‘Greenwashing’ refers to the disinformation circulated by an organization so as to present an environmentally responsible public image and it’s a term that we need to become aware of in these times, when big business is jumping on the green bandwagon, as a means to make more money. True, we certainly need to move towards a sustainable future fast, we must, to survive. Sadly, the fact is that plenty of what we hear from ‘green’ businesses is largely propaganda, presented to make us feel like we are making the right choices for ourselves and the planet – when that might be far from the case.
A good example is electric cars – a regular combustion engine car produces 5.5 tons of carbon during its manufacture, while an electric one makes about 8.1 tons – meaning that the ‘green’ option is off to a bad start. This difference in carbon footprint in production, is mostly due to the minerals like lithium which are mined for the battery of the electric car. According to a recent German study, a mid-sized electric passenger car must drive 219,000 kms before it starts outperforming the corresponding diesel car in terms of CO2 emissions.
It’s important to also remember, that electric cars can only be as green as the electricity they are charged with – so if your’re driving in Sweden or France, where around 70% of electricity is produced from renewables that’s great, but Poland and China still rely almost entirely on coal, while other nations sit somewhere in between. In short, if you run a car on electricity made a by coal fired power stations, you’re not helping reduce carbon at all.
A similar level of propaganda exists around renewable energy, with people thinking that it’s 100% green. It cannot be, of course, because the wind turbines and solar panels need to be manufactured. If that’s done in China that would most likely be using coal generated electricity. Some panels use rare minerals in their construction, and then there is the possible use of slave or prison labour and the transportation of these bulky items across the planet. And, when placing solar panels, if a forest or vast areas of vegetation is cleared to do it, if water course and water infiltration is disrupted, these are negative costs for the planet and its inhabitants.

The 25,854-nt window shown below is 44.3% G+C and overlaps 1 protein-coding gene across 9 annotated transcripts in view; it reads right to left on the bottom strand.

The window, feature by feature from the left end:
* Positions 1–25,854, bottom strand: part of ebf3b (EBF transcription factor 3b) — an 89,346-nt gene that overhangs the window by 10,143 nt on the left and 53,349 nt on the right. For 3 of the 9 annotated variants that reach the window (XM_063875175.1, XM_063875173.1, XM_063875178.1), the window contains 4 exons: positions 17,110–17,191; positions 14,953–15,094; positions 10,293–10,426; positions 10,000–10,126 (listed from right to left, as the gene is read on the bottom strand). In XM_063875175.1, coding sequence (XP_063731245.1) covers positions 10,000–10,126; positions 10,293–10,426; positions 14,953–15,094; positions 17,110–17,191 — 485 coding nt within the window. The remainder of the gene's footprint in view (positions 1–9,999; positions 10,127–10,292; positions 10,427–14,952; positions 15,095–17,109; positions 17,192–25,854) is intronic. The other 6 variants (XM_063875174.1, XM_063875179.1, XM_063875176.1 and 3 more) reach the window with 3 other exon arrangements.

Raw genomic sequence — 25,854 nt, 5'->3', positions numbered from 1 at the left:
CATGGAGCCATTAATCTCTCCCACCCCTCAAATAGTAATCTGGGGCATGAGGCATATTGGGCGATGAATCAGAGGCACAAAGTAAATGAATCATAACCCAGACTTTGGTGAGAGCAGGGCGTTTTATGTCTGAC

Greenwashing is in action, when only the ‘green’ side of the facts are mentioned – in the information about, advertising and sale of these items. It can be the case, that much of the truth about a company or a product, is contrary to this. It is simply a marketing ploy, when for example, a company selling solar energy has an image of a leaf as their logo – they are for sure not selling anything with a living leaf on it or in it, but they are selling an idea….
We know that for the good of the planet, small is beautiful and big business has to wake up to this fact too and get community based, to give humanity the best chance for affecting positive climate change. If only 4% of the land area on the whole planet is still natural and wild, it is the case that the other 96% is already denatured by man to varying degrees. If some of the land Cerro do Leiria make up part of the 4%, it also means that there is a better place to locate solar two square kilometres of panels, than this precious and rare natural land.
In a world obsessed by carbon figures, it is wise to keep our eyes open and remember that one issue is not separate from another and that the eco-system of our planet is diverse and interconnected and we must treat it as such. By remaining aware of the wider picture of what we can do to heal our environment, we CAN find workable solutions which don’t cause more harm than good and build companies that don’t mislead us about it either.